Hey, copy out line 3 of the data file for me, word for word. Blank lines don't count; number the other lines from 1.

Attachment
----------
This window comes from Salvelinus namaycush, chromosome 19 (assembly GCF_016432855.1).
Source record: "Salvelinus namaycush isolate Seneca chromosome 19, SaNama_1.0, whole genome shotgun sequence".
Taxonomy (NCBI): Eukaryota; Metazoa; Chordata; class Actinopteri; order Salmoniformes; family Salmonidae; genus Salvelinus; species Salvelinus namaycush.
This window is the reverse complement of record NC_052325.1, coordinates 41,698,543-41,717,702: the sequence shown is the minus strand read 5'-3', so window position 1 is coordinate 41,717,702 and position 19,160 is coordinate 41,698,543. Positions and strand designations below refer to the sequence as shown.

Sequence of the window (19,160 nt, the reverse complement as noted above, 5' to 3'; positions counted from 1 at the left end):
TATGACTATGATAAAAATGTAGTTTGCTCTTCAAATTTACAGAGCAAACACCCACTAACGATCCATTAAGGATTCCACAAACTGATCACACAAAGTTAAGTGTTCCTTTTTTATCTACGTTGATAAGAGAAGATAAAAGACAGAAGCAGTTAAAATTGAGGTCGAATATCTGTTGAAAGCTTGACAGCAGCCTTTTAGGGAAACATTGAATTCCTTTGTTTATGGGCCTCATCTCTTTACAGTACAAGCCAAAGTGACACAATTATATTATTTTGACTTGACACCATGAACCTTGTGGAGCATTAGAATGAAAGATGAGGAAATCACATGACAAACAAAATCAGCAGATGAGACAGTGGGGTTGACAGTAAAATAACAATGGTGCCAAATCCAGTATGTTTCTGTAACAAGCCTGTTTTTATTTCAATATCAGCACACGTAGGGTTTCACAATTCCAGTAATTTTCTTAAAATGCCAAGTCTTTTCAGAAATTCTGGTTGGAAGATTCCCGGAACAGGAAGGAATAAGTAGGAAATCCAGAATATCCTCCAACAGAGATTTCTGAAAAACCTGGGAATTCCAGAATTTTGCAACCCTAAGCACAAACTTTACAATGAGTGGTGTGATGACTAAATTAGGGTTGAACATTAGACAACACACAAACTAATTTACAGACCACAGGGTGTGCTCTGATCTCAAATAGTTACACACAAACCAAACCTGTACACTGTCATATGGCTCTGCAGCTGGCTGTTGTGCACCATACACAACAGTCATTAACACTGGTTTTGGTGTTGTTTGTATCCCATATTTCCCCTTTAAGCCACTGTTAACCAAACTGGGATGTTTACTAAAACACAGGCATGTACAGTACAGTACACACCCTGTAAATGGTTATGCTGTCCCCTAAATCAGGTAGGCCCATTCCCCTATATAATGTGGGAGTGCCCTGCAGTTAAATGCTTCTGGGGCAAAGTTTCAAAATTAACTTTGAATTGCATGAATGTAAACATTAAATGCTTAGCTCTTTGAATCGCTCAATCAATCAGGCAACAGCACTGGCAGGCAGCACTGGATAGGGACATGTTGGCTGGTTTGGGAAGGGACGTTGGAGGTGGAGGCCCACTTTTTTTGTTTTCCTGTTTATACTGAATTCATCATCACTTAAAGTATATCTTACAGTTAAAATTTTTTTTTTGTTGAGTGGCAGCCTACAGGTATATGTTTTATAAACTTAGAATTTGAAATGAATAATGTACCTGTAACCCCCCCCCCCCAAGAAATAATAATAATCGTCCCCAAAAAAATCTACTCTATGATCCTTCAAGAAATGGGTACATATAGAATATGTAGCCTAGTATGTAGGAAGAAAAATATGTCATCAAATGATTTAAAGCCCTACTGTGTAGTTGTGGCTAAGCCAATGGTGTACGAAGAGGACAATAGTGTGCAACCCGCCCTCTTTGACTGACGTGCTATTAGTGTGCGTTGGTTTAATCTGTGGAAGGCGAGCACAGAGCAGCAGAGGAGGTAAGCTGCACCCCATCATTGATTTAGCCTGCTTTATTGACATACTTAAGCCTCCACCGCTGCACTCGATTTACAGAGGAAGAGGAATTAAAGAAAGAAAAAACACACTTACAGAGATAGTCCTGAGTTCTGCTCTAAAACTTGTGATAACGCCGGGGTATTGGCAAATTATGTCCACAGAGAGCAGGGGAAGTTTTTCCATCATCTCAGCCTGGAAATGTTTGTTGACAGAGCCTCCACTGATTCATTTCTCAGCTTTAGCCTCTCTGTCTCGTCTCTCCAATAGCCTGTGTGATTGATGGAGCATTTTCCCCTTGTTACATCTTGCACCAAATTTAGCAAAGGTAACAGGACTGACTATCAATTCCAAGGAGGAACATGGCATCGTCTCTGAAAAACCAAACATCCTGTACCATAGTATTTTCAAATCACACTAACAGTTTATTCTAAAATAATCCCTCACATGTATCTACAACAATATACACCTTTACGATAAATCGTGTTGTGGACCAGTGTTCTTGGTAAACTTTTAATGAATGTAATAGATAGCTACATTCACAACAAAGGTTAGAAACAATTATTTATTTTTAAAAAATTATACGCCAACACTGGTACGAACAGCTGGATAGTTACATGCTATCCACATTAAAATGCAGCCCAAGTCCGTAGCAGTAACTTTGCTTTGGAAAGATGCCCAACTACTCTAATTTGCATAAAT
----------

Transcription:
Taxonomy (NCBI): Eukaryota; Metazoa; Chordata; class Actinopteri; order Salmoniformes; family Salmonidae; genus Salvelinus; species Salvelinus namaycush.